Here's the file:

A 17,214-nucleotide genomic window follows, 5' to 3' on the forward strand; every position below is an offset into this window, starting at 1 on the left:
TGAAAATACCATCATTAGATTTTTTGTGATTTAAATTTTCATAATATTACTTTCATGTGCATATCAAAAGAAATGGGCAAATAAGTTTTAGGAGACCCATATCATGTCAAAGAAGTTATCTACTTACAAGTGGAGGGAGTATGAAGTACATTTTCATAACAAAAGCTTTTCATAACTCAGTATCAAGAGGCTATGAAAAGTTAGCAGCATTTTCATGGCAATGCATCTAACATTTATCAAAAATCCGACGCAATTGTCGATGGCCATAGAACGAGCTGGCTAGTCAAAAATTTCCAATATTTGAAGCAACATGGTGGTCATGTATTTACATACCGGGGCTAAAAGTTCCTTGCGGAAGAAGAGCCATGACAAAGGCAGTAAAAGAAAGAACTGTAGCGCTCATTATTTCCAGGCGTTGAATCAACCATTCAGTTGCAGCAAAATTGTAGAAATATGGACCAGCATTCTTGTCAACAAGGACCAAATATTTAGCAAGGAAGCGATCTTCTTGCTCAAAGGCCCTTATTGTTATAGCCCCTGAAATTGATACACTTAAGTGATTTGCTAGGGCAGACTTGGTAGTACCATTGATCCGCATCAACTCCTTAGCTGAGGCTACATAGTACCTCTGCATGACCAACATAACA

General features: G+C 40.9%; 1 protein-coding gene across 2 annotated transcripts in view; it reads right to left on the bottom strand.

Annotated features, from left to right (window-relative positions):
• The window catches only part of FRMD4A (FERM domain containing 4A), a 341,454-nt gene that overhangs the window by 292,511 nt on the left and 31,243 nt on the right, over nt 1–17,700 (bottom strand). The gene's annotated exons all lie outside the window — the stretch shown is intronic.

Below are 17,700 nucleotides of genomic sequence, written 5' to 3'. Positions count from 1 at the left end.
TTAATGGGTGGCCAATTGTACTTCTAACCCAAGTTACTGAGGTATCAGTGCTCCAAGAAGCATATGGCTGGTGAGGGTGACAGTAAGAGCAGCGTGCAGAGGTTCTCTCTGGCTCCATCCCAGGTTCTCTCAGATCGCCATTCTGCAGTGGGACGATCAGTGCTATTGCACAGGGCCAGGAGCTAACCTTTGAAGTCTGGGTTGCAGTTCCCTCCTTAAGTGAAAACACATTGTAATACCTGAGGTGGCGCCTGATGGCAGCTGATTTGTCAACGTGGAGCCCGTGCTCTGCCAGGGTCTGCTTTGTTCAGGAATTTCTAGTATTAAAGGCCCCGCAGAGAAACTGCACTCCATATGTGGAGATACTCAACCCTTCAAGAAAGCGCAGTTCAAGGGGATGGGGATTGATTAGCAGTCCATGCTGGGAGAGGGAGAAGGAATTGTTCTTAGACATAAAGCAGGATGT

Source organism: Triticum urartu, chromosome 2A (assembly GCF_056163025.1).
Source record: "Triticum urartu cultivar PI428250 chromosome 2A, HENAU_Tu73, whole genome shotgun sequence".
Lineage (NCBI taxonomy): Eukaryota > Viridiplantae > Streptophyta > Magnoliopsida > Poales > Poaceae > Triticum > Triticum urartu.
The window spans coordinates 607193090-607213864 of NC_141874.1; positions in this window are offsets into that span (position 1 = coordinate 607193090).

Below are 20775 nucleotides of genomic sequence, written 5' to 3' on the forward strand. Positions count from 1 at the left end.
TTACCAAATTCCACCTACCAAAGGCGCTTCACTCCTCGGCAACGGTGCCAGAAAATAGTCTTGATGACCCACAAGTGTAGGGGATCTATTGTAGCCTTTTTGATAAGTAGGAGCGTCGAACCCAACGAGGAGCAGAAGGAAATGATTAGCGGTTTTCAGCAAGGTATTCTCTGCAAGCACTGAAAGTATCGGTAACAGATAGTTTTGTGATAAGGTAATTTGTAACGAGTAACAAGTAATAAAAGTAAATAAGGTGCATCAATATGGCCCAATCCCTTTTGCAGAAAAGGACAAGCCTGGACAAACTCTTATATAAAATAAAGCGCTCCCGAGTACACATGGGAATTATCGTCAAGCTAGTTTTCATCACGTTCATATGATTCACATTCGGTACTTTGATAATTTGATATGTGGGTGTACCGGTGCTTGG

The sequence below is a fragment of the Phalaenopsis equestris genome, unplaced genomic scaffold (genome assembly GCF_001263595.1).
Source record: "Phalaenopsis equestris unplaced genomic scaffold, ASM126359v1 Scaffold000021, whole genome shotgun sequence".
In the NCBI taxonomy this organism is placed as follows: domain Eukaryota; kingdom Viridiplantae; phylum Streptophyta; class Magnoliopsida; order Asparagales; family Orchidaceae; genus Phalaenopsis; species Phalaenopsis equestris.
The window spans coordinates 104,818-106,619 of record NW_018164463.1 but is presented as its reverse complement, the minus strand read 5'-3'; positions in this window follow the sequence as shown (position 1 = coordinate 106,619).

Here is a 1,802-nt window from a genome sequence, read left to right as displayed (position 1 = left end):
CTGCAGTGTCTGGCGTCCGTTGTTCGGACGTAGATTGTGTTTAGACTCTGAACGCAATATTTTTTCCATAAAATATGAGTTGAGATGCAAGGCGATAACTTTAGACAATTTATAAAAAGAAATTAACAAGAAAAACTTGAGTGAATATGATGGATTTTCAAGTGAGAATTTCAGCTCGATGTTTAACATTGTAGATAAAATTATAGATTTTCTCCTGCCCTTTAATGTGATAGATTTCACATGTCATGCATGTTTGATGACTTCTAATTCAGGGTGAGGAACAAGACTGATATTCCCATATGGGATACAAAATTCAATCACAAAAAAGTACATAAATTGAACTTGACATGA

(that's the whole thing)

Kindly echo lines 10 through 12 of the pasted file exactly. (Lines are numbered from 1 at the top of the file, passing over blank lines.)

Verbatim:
Lineage (NCBI taxonomy): Eukaryota > Viridiplantae > Streptophyta > Magnoliopsida > Poales > Poaceae > Triticum > Triticum urartu.
The window spans coordinates 607193090-607213864 of NC_141874.1; positions in this window are offsets into that span (position 1 = coordinate 607193090).

Below are 20775 nucleotides of genomic sequence, written 5' to 3' on the forward strand. Positions count from 1 at the left end.